Egypt’s Supreme Standing Committee for Human Rights (SSCHR) started three days of hearing sessions, on Sunday, in preparation for the launch of Egypt’s first national strategy for human rights.
The online sessions are headed by Ambassador Ahmed Ihab Gamal El-Din, Secretary-General of the High Permanent Committee for Human Rights, and Assistant Minister of Foreign Affairs for Human Rights, International Humanitarian, and Social Issues.
The list of participants in these sessions includes representatives of: civil society organisations; professional and labour unions and associations; human rights, development and quality organisations; research centres; and regional unions from various governorates.
The participation of these entities confirms the SSCHR’s keenness to listen to the proposals of the various bodies and actors in a consultative framework.
The preparation of the National Human Rights Strategy comes at the forefront of the tasks entrusted to the Permanent Higher Committee for Human Rights. The committee, which is comprised of 12 ministries and national bodies, was established by a decision of the Prime Minister, and is chaired by the Minister of Foreign Affairs.
Gamal El-Din started the first session with a brief presentation on the steps for preparing the National Strategy for Human Rights and its most important paths. He added that it stems from a firmly held belief in the importance of human rights as a part of the country’s comprehensive development process aimed at building the Egyptian citizen.
He highlighted that Egypt shares the global interest in promoting human rights. At the same time, he added that Egypt, like other countries, seeks to build on what it has in terms of positives and address any challenges, pointing out that the development of human rights is a process.
Gamal El-Din also stressed that the Egyptian state is keen to open up to civil society with its various components. This is based on its firm awareness of its role as an indispensable partner for the government in serving society and achieving the development and progress it aspires to.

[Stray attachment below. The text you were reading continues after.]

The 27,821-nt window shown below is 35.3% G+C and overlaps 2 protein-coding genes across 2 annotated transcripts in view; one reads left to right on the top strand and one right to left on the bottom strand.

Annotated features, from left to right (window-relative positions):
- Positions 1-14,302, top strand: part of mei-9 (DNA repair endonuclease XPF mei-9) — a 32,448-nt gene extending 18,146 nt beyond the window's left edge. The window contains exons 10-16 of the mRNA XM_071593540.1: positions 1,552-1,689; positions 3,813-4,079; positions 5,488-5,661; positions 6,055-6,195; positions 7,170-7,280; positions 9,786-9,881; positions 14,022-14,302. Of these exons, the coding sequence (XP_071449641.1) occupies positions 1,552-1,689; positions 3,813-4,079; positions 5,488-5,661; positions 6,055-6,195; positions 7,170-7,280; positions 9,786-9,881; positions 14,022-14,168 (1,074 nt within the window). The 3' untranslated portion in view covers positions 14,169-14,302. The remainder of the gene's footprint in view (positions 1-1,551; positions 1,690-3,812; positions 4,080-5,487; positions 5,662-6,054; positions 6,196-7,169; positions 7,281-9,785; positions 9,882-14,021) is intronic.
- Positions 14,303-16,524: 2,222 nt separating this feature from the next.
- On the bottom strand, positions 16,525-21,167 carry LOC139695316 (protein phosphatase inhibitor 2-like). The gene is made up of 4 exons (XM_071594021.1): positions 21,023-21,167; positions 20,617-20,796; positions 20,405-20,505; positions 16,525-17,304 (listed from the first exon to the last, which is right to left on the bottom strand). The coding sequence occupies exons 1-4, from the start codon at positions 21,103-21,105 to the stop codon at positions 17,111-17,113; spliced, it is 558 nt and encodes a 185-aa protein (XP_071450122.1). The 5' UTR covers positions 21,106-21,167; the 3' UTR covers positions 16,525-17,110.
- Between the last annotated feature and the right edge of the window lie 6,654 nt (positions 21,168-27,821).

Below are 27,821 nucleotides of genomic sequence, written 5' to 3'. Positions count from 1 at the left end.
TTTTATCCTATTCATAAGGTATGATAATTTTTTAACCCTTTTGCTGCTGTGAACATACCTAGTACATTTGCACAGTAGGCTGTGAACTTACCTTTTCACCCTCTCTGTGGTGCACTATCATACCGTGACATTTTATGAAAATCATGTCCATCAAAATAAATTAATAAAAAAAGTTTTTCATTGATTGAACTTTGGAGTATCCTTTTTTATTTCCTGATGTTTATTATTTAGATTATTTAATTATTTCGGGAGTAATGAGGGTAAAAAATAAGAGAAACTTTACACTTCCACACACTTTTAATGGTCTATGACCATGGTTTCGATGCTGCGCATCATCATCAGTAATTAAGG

He said, “Egypt does not start out of a vacuum, but rather builds on its great constitutional, legal and legislative legacy and on its solid national institutions that have a long history of promoting rights and freedoms.”
During the session, Gamal El-Din addressed the steps for preparing and drafting the strategy, and the ongoing consultation plan regarding it, including meetings with the National Council for Human Rights (NCHR).
The advisory body was set up by the Supreme Committee, and is comprised of 25 Egyptian public figures and experts in the fields of law, politics and economics, and which will contribute to the process of preparing the strategy.
He explained that national strategies, action plans, future programmes, and the activities of various ministries and bodies related to human rights have been counted and studied. A study of action plans and national strategies already adopted related to human rights has also been undertaken.
He referred to the most important features of the strategy and Egypt’s priorities in the field of human rights.
At the same time, Gamal El-Din highlighted that this strategy would achieve a positive momentum that will be built upon in the future through successive plans.
For their part, civil society representatives praised the state’s initiative to prepare the first national strategy for human rights. They noted that it reflects the state’s keenness to establish a framework for strategic planning in the field of human rights.
Those civil society representatives called for the speedy publication of the executive regulations of the civil labour law, so that the work of civil institutions can be organised in an easy and disciplined framework.